The image of the perfect Super Bowl party always has one central theme -- a gargantuan TV set up front and center, showing off in high detail the tackle's sweaty brow during the sacking.
View the slideshow for a few tips on buying a television, courtesy of Berman!
But with the state of ye olde economy, we had to ask: Is now the right time to put money down on an electronic dream for your Super Bowl party? If you have a little cash left from your holiday spending splurge, the answer is undoubtedly yes.
"January is traditionally a great time to buy a TV," Eileen McCooey, deputy electronics editor at Consumer Reports, told Holidash. "Retailers will be running big sales tied to the Super Bowl. They're also reducing prices at this time of year to clear out 2009 models and make room for the new sets that will be coming in."
And don't forget the economy (as if we could). Holiday sales were solid, with Master Card's Spending Pulse estimating electronic sales in December rose 7.3 percent over December of the previous year. But retailers are still largely in the hole.
"With the economic conditions being what they are, manufacturers and retailers alike see any opportunity to bring consumers into stores as a good one," David Berman, director of training for the Home Technology Specialists of America tells Holidash. "Virtually every one of these opportunities, including Super Bowl, generates aggressive pricing conditions."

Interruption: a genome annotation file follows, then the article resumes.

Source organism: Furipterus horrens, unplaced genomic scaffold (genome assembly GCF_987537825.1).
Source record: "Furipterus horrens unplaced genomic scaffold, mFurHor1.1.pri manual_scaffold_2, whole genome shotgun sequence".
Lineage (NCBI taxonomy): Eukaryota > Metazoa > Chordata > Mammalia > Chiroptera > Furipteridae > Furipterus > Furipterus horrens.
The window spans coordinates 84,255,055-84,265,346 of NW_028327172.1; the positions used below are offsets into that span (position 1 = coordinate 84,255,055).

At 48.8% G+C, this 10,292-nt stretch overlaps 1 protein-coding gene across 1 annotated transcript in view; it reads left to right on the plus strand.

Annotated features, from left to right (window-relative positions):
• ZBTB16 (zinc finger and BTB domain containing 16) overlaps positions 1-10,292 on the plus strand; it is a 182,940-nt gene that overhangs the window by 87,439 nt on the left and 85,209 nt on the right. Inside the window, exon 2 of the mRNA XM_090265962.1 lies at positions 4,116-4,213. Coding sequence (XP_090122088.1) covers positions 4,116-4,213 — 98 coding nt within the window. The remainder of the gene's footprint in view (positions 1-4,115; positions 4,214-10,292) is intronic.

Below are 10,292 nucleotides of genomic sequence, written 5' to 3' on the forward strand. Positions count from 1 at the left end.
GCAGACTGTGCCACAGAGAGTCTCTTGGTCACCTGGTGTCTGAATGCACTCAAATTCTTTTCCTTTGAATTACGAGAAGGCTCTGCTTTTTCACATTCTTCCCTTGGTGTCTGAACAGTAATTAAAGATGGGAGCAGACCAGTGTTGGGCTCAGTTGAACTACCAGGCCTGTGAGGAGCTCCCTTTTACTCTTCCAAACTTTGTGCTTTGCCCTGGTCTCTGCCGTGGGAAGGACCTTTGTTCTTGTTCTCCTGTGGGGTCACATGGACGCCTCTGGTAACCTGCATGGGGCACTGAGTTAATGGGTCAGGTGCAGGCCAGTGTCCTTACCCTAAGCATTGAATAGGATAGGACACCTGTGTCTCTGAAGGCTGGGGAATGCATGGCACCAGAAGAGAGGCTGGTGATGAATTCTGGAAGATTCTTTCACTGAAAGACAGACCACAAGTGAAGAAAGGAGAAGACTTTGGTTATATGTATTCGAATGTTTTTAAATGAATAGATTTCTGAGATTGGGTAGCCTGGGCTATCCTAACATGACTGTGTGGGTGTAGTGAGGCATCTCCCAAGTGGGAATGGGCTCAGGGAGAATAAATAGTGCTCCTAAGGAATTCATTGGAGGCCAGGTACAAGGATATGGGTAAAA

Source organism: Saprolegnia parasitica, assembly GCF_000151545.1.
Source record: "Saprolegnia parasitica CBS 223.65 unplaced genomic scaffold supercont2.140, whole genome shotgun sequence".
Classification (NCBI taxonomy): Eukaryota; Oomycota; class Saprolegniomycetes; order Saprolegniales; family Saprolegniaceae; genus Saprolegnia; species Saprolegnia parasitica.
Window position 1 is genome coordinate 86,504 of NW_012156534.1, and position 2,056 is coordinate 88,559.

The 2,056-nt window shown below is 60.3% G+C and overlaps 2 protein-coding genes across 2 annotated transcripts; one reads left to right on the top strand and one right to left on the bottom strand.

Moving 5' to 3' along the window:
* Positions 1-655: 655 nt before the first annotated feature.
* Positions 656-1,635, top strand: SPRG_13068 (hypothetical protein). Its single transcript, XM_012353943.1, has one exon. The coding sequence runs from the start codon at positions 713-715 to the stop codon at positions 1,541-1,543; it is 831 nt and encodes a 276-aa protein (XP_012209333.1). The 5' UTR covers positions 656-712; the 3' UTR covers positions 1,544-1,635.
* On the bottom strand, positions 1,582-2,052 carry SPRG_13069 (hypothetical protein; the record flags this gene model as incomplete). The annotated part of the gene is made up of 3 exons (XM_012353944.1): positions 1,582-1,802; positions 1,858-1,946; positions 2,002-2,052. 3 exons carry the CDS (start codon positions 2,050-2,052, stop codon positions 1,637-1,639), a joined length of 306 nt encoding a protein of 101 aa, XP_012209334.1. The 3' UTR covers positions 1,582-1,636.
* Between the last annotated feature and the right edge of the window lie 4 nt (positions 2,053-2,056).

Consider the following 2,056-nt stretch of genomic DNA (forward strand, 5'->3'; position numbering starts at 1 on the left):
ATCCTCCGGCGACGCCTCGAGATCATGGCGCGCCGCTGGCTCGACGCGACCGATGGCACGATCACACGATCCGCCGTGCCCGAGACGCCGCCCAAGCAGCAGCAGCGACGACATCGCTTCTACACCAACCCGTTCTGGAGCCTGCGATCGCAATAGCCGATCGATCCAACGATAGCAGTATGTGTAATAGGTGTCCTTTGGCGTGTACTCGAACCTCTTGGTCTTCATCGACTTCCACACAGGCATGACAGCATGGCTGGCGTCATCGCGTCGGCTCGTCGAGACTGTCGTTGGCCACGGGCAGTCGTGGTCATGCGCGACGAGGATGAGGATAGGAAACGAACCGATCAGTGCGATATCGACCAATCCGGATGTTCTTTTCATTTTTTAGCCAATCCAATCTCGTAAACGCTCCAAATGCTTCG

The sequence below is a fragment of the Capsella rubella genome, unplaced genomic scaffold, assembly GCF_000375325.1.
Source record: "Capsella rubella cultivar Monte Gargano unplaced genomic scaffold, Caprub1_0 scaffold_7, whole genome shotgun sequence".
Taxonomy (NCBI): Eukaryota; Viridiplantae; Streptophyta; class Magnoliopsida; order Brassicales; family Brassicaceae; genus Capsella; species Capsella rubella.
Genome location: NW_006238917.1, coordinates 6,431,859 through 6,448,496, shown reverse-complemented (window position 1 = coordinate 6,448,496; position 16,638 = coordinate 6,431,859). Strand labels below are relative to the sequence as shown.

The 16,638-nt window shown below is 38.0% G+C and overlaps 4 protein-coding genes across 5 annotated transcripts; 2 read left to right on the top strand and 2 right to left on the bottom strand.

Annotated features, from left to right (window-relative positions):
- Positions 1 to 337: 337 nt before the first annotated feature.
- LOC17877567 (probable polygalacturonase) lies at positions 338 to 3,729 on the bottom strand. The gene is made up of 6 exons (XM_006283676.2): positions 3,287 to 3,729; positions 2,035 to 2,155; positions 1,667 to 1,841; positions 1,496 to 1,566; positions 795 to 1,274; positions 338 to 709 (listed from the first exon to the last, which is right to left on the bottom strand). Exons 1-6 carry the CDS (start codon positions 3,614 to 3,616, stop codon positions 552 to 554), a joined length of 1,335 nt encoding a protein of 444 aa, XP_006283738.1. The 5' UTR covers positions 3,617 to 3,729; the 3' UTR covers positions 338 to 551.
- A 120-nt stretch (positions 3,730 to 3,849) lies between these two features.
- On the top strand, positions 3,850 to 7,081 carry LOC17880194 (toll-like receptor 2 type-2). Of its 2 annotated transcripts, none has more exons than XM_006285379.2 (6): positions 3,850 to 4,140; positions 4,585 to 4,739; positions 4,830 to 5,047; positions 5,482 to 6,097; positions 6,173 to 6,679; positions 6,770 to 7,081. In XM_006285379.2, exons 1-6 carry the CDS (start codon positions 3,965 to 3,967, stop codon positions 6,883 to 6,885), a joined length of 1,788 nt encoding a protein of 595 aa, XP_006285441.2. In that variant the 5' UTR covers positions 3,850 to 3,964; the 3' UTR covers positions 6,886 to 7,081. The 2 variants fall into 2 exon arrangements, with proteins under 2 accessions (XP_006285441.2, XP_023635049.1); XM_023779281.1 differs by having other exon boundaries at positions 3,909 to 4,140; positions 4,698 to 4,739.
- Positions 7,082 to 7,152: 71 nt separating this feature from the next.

Now the big question is simply which TV to buy.
"For a football game, you want a big screen," McCooey says. "We recommend at least 40 inches for most consumers for a main TV, and many would prefer something bigger, up to 50 inches. In a really big room, where you'll be sitting 10 feet or more from the set, upwards of 50 inches is a good idea."
The decision between LCD or plasma is easier at Super Bowl time. For football, plasma is the way to go. It offers better picture performance for sports-related content, Berman says. Looking at the bigger picture -- like that Oscar party? The LCD TVs hold their contrast better, and the potential for blur doesn't bother the average consumer.
If you don't have the cash now, don't put yourself in a bind. TV prices ebb and flow. Shawn Schwegman, Director of Marketing and Ecommerce at AllAmericanDirect.com suggests waiting until spring. "These are the model transition months, and many TV retailers are itching to get rid of their TVs during these months in order to make room for the new models," he explains.
Will you be cashing in for your Super Bowl party?
Photo Credit: Alamy